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On a day in Oslo, you can experience world-class food, music and museums …
… quiet moments in the forest …
… and a refreshing dip in the fjord.
You can walk through charming neighbourhoods …
… or explore newly built quarters along the exceptional harbour promenade.
Visit shopping areas and cool cafes …
… and admire the city’s many iconic buildings.
Deichman Bjørvika has been named one of the world’s most beautiful libraries. You have to go in!
The capital of Oslo is one of Europe’s fastest-growing cities. International media is constantly writing about Oslo’s innovative architecture, museums, and neighbourhoods, as well as everything that moves on the food, fashion, art, and music scenes.
Over the last few years, several new quarters have been established in the city centre, with exciting new activities and attractions. The high-rise buildings in Barcode and captivating landmarks like the Opera House and the Astrup Fearnley museum are changing the face of the city, and will soon be accompanied by a new Munch Museum and the new National Museum.
Oslo is a green city and was awarded the prestigious title European Green Capital in 2019. More than half of the municipality of Oslo is covered by forests and parks, and the fjord extends all the way to the city centre. The centre itself is becoming increasingly car-free and easy to explore on foot or by bike. An efficient public transport system makes the rest of the city easily accessible.
The capital is full of green experiences, whether you want to swim, kayak or go island hopping, relax in lush parks or walk, cycle or ski in the forest. And when was the last time you were in a big city with urban farms and a separate motorway for bees? In the Botanical Garden you can visit the Nordic region’s first Climate House and see exhibitions on climate and climate change. And in addition to all of this, more and more restaurants are focusing on green menus, while the number of environmentally certified hotels is increasing every year.
When the new Munch Museum opens (with a beach just outside), you can experience the works of Norway’s most famous artist, Edvard Munch.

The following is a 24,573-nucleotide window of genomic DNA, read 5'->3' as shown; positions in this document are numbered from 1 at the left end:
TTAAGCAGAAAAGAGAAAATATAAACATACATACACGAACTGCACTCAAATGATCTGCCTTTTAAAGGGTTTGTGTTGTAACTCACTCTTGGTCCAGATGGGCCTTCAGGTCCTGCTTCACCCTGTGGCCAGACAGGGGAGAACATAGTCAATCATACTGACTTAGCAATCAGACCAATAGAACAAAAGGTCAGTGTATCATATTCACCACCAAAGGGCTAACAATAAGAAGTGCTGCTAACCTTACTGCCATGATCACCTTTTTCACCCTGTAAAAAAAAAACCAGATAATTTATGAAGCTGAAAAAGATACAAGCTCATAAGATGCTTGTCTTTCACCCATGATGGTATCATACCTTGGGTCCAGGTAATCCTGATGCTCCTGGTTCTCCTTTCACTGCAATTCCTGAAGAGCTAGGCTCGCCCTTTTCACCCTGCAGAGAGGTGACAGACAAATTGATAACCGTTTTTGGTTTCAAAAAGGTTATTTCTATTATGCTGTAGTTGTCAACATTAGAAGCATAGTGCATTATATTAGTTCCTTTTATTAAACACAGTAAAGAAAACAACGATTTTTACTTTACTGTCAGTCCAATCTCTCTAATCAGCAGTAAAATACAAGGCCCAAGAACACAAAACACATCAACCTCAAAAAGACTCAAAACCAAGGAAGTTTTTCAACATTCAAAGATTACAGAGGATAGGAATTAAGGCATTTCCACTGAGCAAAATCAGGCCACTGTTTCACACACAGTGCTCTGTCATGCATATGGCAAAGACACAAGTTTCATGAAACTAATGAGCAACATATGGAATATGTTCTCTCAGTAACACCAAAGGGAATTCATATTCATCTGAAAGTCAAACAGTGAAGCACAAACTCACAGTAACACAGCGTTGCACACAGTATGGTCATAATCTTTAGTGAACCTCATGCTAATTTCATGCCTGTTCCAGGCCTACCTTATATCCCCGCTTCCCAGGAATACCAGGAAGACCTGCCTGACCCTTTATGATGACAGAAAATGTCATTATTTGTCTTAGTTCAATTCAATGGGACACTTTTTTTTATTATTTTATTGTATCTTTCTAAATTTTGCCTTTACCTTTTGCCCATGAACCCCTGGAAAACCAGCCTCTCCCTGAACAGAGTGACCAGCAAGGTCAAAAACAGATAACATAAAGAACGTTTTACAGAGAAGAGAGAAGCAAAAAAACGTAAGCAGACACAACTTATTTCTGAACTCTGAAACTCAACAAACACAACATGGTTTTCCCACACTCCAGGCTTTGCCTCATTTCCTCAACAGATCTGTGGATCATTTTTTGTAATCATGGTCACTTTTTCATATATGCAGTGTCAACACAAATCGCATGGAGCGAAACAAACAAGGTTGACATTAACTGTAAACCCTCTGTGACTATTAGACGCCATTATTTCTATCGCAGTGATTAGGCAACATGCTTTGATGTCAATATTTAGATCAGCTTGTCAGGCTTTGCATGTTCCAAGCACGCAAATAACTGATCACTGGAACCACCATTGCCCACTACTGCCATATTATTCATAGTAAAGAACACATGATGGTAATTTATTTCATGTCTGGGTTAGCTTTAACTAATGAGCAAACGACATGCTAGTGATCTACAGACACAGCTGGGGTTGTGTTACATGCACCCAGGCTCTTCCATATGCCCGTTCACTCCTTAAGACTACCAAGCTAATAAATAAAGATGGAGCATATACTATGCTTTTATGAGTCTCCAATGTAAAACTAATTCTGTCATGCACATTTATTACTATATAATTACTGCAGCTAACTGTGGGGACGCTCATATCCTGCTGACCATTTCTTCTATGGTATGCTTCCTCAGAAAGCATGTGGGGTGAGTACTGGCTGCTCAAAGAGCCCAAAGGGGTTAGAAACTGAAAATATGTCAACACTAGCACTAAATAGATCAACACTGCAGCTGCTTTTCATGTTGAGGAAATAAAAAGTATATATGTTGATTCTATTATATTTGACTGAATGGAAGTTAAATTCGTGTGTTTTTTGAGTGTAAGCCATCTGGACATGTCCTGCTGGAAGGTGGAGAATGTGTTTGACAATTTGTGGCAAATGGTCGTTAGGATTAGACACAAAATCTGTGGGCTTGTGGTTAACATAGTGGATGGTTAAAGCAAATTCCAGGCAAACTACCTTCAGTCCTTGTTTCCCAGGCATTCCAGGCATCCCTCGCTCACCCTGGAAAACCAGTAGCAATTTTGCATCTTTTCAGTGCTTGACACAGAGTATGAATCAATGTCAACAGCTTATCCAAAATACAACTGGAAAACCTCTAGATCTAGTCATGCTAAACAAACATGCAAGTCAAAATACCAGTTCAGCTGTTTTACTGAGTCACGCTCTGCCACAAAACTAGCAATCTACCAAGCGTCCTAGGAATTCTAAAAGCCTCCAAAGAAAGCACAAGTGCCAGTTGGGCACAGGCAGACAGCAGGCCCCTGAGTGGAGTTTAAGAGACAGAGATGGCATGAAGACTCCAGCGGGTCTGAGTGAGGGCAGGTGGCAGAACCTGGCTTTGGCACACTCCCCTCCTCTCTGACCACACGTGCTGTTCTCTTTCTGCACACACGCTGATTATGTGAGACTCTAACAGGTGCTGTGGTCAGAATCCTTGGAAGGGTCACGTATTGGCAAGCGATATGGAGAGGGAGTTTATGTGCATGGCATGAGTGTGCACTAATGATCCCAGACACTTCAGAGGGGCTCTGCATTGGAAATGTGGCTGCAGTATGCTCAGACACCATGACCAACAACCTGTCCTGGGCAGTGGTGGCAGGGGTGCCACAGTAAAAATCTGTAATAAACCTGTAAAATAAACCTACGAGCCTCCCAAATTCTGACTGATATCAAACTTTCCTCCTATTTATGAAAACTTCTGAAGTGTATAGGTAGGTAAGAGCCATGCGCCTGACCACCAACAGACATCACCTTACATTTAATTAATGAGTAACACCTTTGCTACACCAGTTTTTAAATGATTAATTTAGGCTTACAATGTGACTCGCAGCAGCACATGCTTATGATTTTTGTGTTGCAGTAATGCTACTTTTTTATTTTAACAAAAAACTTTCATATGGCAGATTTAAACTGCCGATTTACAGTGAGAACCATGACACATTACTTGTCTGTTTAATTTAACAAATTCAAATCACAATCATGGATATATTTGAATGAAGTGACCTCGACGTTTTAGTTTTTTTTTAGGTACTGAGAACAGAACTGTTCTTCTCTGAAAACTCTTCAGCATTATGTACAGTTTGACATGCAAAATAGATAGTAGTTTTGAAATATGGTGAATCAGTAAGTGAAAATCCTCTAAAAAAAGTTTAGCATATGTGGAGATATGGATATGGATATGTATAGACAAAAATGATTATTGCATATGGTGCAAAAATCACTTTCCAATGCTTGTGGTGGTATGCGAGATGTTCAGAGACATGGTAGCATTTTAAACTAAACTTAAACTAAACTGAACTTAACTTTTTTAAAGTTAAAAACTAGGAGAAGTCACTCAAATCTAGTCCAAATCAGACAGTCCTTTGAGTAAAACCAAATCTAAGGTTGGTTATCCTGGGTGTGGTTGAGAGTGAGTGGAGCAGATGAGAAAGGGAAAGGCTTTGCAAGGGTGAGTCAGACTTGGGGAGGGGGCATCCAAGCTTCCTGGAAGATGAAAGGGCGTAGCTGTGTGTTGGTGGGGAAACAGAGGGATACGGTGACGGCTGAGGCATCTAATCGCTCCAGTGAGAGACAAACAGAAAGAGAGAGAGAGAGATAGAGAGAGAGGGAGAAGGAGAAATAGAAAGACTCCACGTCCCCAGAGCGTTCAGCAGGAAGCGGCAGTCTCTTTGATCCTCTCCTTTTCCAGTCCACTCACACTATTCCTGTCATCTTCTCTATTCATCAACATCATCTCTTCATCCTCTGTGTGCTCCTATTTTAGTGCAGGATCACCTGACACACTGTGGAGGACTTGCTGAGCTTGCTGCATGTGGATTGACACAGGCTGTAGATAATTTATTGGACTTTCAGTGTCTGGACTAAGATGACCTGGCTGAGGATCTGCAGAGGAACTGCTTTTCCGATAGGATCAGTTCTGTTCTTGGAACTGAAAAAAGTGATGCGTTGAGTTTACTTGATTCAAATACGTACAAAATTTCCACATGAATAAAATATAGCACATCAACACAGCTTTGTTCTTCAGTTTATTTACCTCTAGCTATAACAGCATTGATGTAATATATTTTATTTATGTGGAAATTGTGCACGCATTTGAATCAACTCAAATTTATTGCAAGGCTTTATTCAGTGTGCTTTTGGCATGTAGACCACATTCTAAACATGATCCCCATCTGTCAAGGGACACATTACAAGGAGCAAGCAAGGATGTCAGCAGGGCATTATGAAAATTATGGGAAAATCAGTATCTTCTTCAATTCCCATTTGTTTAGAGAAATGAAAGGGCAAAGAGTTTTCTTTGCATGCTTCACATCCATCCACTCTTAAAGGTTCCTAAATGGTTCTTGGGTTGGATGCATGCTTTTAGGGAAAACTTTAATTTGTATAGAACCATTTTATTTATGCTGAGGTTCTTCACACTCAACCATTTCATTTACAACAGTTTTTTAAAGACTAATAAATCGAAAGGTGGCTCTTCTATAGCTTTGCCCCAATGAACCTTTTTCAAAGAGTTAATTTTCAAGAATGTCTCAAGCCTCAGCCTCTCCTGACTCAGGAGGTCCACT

Move through 13 floors of art and get up close and personal with the iconic paintings “The scream”, “The girls on the bridge”, and “Madonna”.
The museum is one of the world’s largest dedicated to one single artist, and will also serve as an arena for concerts, readings, and other cultural events.
And you will love the music in the city! Go to everything from intimate concerts to large festivals all year round.
Oslo is actually one of the cities with the most concerts per capita in Europe, so there is always something going on!
Oslo has long since established itself as a culinary destination. Eateries range from distinguished Michelin restaurants to trendy food halls and hip food trucks. New restaurants are constantly popping up, many of them with creative approaches to Norwegian ingredients and food traditions. In recent years, a number of organic, vegan, and vegetarian restaurants have also appeared in the city. Natural ingredients and high quality are also important keywords in Oslo’s cocktail and coffee bars, which are constantly receiving international attention.
While autumn is a perfect time for exciting art exhibitions, spring is synonymous with drinking beer outside, second-hand markets, and a bustling life in Oslo’s parks and streets. In winter, you can combine urban experiences with kayaking on the fjord, tobogganing down a sledging hill, and ski slopes a short metro ride from the city centre. In the Oslomarka forest, more than 2,600 kilometres of cross-country tracks await – as well as several cabins with cafes that serve food, fresh buns, and hot chocolate. Try a refreshing dive into the fjord after a visit to a sauna by – or on – the water. And if you are the type who want winter to last all year round, your wish will come true in SNØ, one of the world’s only indoor arenas for skiing.
And make sure to check out some insider tips for a long weekend in Oslo from locals like guidebook author Hanna Nordberg.
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